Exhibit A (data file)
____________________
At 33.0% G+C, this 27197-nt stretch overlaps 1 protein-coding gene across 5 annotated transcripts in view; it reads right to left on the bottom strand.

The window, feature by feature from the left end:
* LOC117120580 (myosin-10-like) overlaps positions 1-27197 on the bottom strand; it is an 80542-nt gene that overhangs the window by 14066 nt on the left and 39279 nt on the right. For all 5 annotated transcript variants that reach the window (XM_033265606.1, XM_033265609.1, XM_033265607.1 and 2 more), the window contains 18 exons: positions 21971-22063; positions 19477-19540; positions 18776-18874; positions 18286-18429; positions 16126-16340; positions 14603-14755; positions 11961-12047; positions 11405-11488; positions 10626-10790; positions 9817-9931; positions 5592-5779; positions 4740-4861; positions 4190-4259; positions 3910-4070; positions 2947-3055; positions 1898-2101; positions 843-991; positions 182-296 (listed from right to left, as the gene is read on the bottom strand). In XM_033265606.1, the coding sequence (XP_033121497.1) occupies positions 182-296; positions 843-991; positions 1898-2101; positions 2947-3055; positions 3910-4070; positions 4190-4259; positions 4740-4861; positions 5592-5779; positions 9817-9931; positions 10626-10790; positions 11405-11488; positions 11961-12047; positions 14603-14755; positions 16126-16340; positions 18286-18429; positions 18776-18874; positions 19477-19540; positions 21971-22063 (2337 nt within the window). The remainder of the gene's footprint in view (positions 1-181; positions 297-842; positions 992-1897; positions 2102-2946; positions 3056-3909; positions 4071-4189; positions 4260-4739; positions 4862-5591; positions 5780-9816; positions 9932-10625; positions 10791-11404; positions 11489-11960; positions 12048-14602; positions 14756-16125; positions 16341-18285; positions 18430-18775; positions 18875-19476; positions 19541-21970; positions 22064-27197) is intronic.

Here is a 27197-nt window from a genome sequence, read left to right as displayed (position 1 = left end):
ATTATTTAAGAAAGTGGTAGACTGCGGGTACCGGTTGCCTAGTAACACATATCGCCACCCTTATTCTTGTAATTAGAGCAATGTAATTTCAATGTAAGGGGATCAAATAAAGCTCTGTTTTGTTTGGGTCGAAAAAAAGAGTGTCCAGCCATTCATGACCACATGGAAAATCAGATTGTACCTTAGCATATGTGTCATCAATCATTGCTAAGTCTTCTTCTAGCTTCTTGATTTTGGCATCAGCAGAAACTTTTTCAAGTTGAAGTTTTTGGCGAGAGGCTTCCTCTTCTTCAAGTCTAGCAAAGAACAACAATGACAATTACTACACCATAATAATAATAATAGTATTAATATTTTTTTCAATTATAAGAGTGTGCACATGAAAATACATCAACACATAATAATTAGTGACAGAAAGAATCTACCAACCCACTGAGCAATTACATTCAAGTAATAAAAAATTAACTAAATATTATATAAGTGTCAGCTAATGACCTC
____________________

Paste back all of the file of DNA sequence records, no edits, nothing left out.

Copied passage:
At 33.0% G+C, this 27197-nt stretch overlaps 1 protein-coding gene across 5 annotated transcripts in view; it reads right to left on the bottom strand.

The window, feature by feature from the left end:
* LOC117120580 (myosin-10-like) overlaps positions 1-27197 on the bottom strand; it is an 80542-nt gene that overhangs the window by 14066 nt on the left and 39279 nt on the right. For all 5 annotated transcript variants that reach the window (XM_033265606.1, XM_033265609.1, XM_033265607.1 and 2 more), the window contains 18 exons: positions 21971-22063; positions 19477-19540; positions 18776-18874; positions 18286-18429; positions 16126-16340; positions 14603-14755; positions 11961-12047; positions 11405-11488; positions 10626-10790; positions 9817-9931; positions 5592-5779; positions 4740-4861; positions 4190-4259; positions 3910-4070; positions 2947-3055; positions 1898-2101; positions 843-991; positions 182-296 (listed from right to left, as the gene is read on the bottom strand). In XM_033265606.1, the coding sequence (XP_033121497.1) occupies positions 182-296; positions 843-991; positions 1898-2101; positions 2947-3055; positions 3910-4070; positions 4190-4259; positions 4740-4861; positions 5592-5779; positions 9817-9931; positions 10626-10790; positions 11405-11488; positions 11961-12047; positions 14603-14755; positions 16126-16340; positions 18286-18429; positions 18776-18874; positions 19477-19540; positions 21971-22063 (2337 nt within the window). The remainder of the gene's footprint in view (positions 1-181; positions 297-842; positions 992-1897; positions 2102-2946; positions 3056-3909; positions 4071-4189; positions 4260-4739; positions 4862-5591; positions 5780-9816; positions 9932-10625; positions 10791-11404; positions 11489-11960; positions 12048-14602; positions 14756-16125; positions 16341-18285; positions 18430-18775; positions 18875-19476; positions 19541-21970; positions 22064-27197) is intronic.

Here is a 27197-nt window from a genome sequence, read left to right as displayed (position 1 = left end):
ATTATTTAAGAAAGTGGTAGACTGCGGGTACCGGTTGCCTAGTAACACATATCGCCACCCTTATTCTTGTAATTAGAGCAATGTAATTTCAATGTAAGGGGATCAAATAAAGCTCTGTTTTGTTTGGGTCGAAAAAAAGAGTGTCCAGCCATTCATGACCACATGGAAAATCAGATTGTACCTTAGCATATGTGTCATCAATCATTGCTAAGTCTTCTTCTAGCTTCTTGATTTTGGCATCAGCAGAAACTTTTTCAAGTTGAAGTTTTTGGCGAGAGGCTTCCTCTTCTTCAAGTCTAGCAAAGAACAACAATGACAATTACTACACCATAATAATAATAATAGTATTAATATTTTTTTCAATTATAAGAGTGTGCACATGAAAATACATCAACACATAATAATTAGTGACAGAAAGAATCTACCAACCCACTGAGCAATTACATTCAAGTAATAAAAAATTAACTAAATATTATATAAGTGTCAGCTAATGACCTC